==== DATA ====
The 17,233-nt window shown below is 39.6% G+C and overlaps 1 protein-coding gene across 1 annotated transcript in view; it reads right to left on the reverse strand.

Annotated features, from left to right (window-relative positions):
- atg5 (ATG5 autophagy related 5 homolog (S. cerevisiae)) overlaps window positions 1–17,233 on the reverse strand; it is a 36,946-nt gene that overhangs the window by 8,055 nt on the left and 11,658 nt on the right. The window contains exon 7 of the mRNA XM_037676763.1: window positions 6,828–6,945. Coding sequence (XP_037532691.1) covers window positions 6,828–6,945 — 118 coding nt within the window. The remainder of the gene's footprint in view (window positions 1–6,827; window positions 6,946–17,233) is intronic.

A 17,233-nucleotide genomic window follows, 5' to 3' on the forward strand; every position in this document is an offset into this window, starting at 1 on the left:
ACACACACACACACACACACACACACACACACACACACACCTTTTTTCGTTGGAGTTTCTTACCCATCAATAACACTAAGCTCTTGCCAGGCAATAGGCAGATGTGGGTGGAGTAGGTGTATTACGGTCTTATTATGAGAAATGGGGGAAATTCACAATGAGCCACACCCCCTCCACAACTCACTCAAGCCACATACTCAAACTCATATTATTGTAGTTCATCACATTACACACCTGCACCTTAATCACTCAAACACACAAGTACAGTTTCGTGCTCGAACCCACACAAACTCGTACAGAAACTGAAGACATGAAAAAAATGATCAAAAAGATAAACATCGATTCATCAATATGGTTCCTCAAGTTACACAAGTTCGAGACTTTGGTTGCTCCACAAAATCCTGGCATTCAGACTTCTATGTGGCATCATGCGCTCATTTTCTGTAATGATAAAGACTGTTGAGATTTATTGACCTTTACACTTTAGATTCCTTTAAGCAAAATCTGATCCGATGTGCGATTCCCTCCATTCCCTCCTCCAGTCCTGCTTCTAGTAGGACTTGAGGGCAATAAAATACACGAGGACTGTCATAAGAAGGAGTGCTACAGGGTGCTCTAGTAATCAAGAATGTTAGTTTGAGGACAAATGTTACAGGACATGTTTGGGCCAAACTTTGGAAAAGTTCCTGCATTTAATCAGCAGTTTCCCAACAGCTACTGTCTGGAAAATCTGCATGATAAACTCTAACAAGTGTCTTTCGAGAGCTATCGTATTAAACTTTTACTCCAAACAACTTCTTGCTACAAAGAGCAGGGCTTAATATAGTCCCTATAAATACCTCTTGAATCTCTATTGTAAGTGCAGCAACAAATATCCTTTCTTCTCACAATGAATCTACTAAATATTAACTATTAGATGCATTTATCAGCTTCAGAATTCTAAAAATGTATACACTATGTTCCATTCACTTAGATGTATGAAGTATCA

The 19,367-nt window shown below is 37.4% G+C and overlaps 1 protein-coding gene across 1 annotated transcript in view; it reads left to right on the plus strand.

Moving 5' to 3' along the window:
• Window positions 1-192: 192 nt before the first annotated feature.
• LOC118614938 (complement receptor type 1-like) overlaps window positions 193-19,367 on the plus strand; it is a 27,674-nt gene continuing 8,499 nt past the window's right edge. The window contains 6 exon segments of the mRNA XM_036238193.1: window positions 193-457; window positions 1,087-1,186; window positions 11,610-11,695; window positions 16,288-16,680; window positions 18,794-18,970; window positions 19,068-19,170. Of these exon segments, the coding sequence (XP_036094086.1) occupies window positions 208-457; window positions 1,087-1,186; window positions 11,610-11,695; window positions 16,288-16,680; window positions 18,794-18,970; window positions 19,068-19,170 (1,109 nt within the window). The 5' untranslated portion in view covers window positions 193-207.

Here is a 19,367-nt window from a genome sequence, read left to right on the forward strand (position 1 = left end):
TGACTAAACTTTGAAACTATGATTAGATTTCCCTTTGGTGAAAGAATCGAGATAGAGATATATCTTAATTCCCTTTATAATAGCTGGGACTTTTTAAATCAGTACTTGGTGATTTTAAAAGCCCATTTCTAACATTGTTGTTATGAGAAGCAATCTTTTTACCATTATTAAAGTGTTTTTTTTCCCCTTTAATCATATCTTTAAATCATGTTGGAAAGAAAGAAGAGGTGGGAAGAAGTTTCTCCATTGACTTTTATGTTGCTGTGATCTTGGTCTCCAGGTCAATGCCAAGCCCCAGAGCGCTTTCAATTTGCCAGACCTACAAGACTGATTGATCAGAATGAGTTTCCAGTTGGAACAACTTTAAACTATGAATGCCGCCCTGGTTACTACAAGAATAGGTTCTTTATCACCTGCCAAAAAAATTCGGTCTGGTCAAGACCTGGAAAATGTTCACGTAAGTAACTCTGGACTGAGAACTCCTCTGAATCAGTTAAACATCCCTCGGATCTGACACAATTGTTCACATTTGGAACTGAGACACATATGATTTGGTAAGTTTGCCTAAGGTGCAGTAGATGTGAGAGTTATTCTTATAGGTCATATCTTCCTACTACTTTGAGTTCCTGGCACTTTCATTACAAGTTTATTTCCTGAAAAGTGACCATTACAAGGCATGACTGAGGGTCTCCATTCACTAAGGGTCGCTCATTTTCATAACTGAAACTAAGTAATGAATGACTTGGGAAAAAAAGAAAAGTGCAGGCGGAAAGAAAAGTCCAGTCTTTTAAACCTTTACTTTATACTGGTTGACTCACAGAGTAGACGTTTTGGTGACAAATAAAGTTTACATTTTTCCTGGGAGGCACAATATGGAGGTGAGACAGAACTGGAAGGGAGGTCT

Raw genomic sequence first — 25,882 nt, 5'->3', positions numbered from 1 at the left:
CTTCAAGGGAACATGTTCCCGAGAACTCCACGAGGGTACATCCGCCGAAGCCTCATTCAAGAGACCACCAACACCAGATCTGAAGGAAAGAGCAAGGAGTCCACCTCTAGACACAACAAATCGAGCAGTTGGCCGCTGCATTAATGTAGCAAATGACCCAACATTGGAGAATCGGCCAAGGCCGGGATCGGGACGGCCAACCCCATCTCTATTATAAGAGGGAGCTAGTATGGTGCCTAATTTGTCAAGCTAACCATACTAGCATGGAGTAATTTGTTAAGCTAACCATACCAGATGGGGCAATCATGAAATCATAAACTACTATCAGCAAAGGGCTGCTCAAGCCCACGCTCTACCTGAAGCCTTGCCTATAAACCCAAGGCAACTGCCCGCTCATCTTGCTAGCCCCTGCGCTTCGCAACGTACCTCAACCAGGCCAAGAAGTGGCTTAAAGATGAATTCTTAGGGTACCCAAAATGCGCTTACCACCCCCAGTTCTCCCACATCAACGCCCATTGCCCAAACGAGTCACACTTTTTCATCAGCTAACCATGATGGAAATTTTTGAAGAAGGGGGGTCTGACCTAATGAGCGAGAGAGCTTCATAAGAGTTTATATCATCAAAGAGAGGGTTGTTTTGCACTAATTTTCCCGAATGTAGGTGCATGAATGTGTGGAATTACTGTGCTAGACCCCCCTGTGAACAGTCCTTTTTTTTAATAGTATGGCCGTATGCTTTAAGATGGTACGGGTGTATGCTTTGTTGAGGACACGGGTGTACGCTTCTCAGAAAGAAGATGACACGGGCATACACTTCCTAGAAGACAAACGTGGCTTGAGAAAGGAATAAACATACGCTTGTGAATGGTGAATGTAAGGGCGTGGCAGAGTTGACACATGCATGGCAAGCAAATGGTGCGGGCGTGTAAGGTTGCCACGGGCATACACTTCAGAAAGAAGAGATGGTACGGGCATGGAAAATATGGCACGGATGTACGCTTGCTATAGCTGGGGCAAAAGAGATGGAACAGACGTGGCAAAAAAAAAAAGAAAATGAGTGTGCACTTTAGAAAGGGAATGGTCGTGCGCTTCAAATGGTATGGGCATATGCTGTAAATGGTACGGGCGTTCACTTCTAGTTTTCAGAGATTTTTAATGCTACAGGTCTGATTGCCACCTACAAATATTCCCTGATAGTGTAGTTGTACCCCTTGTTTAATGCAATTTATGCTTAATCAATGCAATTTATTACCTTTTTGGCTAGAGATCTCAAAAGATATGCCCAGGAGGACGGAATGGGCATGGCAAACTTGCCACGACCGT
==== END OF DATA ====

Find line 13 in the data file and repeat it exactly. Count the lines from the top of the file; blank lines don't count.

CTTCAAGGGAACATGTTCCCGAGAACTCCACGAGGGTACATCCGCCGAAGCCTCATTCAAGAGACCACCAACACCAGATCTGAAGGAAAGAGCAAGGAGTCCACCTCTAGACACAACAAATCGAGCAGTTGGCCGCTGCATTAATGTAGCAAATGACCCAACATTGGAGAATCGGCCAAGGCCGGGATCGGGACGGCCAACCCCATCTCTATTATAAGAGGGAGCTAGTATGGTGCCTAATTTGTCAAGCTAACCATACTAGCATGGAGTAATTTGTTAAGCTAACCATACCAGATGGGGCAATCATGAAATCATAAACTACTATCAGCAAAGGGCTGCTCAAGCCCACGCTCTACCTGAAGCCTTGCCTATAAACCCAAGGCAACTGCCCGCTCATCTTGCTAGCCCCTGCGCTTCGCAACGTACCTCAACCAGGCCAAGAAGTGGCTTAAAGATGAATTCTTAGGGTACCCAAAATGCGCTTACCACCCCCAGTTCTCCCACATCAACGCCCATTGCCCAAACGAGTCACACTTTTTCATCAGCTAACCATGATGGAAATTTTTGAAGAAGGGGGGTCTGACCTAATGAGCGAGAGAGCTTCATAAGAGTTTATATCATCAAAGAGAGGGTTGTTTTGCACTAATTTTCCCGAATGTAGGTGCATGAATGTGTGGAATTACTGTGCTAGACCCCCCTGTGAACAGTCCTTTTTTTTAATAGTATGGCCGTATGCTTTAAGATGGTACGGGTGTATGCTTTGTTGAGGACACGGGTGTACGCTTCTCAGAAAGAAGATGACACGGGCATACACTTCCTAGAAGACAAACGTGGCTTGAGAAAGGAATAAACATACGCTTGTGAATGGTGAATGTAAGGGCGTGGCAGAGTTGACACATGCATGGCAAGCAAATGGTGCGGGCGTGTAAGGTTGCCACGGGCATACACTTCAGAAAGAAGAGATGGTACGGGCATGGAAAATATGGCACGGATGTACGCTTGCTATAGCTGGGGCAAAAGAGATGGAACAGACGTGGCAAAAAAAAAAAGAAAATGAGTGTGCACTTTAGAAAGGGAATGGTCGTGCGCTTCAAATGGTATGGGCATATGCTGTAAATGGTACGGGCGTTCACTTCTAGTTTTCAGAGATTTTTAATGCTACAGGTCTGATTGCCACCTACAAATATTCCCTGATAGTGTAGTTGTACCCCTTGTTTAATGCAATTTATGCTTAATCAATGCAATTTATTACCTTTTTGGCTAGAGATCTCAAAAGATATGCCCAGGAGGACGGAATGGGCATGGCAAACTTGCCACGACCGT